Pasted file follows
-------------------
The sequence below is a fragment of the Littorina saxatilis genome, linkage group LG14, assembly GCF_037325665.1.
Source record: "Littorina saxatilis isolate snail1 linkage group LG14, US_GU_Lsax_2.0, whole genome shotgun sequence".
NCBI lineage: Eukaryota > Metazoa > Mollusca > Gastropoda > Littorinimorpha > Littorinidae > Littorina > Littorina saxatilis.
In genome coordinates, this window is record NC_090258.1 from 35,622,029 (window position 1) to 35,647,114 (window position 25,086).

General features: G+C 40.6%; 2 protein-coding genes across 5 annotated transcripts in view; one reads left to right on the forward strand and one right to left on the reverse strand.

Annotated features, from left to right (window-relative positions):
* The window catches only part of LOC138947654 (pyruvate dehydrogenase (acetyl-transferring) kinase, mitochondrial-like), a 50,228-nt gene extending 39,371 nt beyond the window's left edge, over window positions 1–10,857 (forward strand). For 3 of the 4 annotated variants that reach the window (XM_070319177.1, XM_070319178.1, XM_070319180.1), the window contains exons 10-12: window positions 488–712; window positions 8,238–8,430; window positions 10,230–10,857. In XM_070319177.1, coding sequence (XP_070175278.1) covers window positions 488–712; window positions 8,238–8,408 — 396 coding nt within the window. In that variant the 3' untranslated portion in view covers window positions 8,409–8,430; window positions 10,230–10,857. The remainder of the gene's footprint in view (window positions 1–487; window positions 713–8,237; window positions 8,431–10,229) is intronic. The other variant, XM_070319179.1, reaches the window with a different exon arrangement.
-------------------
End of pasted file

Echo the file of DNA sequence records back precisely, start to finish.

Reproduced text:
The sequence below is a fragment of the Littorina saxatilis genome, linkage group LG14, assembly GCF_037325665.1.
Source record: "Littorina saxatilis isolate snail1 linkage group LG14, US_GU_Lsax_2.0, whole genome shotgun sequence".
NCBI lineage: Eukaryota > Metazoa > Mollusca > Gastropoda > Littorinimorpha > Littorinidae > Littorina > Littorina saxatilis.
In genome coordinates, this window is record NC_090258.1 from 35,622,029 (window position 1) to 35,647,114 (window position 25,086).

General features: G+C 40.6%; 2 protein-coding genes across 5 annotated transcripts in view; one reads left to right on the forward strand and one right to left on the reverse strand.

Annotated features, from left to right (window-relative positions):
* The window catches only part of LOC138947654 (pyruvate dehydrogenase (acetyl-transferring) kinase, mitochondrial-like), a 50,228-nt gene extending 39,371 nt beyond the window's left edge, over window positions 1–10,857 (forward strand). For 3 of the 4 annotated variants that reach the window (XM_070319177.1, XM_070319178.1, XM_070319180.1), the window contains exons 10-12: window positions 488–712; window positions 8,238–8,430; window positions 10,230–10,857. In XM_070319177.1, coding sequence (XP_070175278.1) covers window positions 488–712; window positions 8,238–8,408 — 396 coding nt within the window. In that variant the 3' untranslated portion in view covers window positions 8,409–8,430; window positions 10,230–10,857. The remainder of the gene's footprint in view (window positions 1–487; window positions 713–8,237; window positions 8,431–10,229) is intronic. The other variant, XM_070319179.1, reaches the window with a different exon arrangement.